I tasted this over several days to see how it would develop. The grippy mouthfeel does soften a little, and that spicy character becomes more meaty. During the tasting I was contemplating what to eat with this. It definitely requires food, a rich meaty ragu with smoky pancetta may be a good match. Or potentially even grilled venison marinated in red wine and juniper berries – if you’re game and love to play.

    Alcohol 13.5%
    RRP $40
    Closure: Screwcap
    Sample: Provided by producer

  • Rich & Lingering, Nov 2011

    Tuesday, November 22, 2011

    Hey Shiraz, Say Hello to My Little Friend!

     

    Lets face it, winemakers love to play. New techniques in the winery, new varieties in the vineyard, new oak forests. It all makes the industry grow and develop. One of our favourite winemakers in McLaren Vale who has a range of new varieties is Oliver’s Taranga. Amongst the ‘small batch’ wines winemaker Corrina Wright loves to play with, are a range of alternative varieties; Fiano, Vermantino, and Sagrantino. 

    Sagrantino is an Italian variety from Montefalco in Umbria and many of you may have heard of it, however very few have seen it in Australia. Sagrantino has great adaptability to wine regions with windy, dry zones, with a preference for clayey-flinty soils- a perfect match for McLaren Vale vineyards around Seaview subregion.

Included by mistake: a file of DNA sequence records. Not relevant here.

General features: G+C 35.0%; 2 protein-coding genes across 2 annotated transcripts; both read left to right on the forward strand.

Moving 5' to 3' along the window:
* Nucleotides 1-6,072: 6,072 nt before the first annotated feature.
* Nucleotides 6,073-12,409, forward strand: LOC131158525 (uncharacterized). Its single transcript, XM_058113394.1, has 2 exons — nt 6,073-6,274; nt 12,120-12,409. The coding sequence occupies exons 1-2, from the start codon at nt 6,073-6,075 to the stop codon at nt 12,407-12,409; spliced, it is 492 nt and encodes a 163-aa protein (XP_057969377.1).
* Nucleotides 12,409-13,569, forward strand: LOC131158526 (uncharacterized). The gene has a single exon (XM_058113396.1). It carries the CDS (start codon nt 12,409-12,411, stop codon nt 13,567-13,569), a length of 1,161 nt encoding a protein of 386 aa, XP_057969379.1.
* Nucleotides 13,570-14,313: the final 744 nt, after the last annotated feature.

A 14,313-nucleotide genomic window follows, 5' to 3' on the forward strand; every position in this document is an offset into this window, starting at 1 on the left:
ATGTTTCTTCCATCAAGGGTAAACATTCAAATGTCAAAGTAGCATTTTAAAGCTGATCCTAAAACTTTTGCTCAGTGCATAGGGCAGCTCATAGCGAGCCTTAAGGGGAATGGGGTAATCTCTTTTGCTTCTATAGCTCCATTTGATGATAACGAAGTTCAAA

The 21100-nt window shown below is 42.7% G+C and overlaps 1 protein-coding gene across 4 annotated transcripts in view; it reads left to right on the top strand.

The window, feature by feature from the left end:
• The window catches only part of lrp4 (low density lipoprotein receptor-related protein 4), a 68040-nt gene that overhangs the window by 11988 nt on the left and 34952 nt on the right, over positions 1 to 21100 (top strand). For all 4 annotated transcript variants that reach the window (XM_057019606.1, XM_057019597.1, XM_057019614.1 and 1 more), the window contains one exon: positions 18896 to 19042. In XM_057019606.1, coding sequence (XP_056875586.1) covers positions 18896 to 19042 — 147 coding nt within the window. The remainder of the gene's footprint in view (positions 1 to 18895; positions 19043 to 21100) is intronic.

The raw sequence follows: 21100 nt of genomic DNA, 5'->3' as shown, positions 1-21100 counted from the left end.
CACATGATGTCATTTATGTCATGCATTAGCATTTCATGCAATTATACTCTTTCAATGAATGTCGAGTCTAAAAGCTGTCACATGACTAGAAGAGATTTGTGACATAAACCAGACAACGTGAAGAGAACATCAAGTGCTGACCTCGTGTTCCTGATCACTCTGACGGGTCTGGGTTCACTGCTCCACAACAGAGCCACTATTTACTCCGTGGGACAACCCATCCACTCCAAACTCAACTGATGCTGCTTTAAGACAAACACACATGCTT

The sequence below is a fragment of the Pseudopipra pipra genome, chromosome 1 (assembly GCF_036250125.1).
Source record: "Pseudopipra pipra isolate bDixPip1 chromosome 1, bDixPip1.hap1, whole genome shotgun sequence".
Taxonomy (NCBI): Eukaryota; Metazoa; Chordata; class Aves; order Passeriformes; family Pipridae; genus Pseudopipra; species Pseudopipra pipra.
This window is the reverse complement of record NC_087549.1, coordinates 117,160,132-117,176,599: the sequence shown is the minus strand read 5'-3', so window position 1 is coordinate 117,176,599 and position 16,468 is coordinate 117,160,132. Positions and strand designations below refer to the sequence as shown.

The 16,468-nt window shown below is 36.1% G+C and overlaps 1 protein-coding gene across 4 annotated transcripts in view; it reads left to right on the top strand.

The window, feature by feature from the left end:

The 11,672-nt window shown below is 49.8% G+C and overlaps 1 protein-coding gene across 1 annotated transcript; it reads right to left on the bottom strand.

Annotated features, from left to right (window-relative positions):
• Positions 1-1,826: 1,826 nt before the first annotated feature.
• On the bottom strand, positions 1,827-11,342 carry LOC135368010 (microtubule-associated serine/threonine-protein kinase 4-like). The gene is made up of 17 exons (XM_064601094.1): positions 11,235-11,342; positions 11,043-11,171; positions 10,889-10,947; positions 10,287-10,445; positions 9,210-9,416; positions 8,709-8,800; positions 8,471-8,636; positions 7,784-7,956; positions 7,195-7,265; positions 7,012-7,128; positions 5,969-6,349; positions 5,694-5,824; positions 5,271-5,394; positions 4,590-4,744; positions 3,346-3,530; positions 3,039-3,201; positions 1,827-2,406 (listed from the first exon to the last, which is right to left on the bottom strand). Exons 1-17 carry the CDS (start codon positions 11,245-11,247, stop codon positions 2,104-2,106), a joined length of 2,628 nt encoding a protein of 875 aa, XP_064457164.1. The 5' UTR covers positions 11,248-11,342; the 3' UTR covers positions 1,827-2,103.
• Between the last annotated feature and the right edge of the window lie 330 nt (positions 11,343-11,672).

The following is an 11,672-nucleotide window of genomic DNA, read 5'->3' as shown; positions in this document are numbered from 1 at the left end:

Olivers Taranga Sagrantino

     

    Don and Margaret Oliver (5th Generation Olivers) travelled to Montefalco in 2006, after planting Sagrantino a year or so earlier. Apprehensively, they asked the locals their opinion on this variety and like all good Italians they answered to give this vine ‘time’ and have 'patience', reassuring them that they wouldn’t be disappointed with the wait.

     

    Sagrantino is well known for being a tannic wine, due to the rich anthocyanins in the berry skins. Generally it should come with a warning on the label. That warning should be; “Lasciate ogne speranza, voi ch'intrate” your gums and cheeks shall never be the same.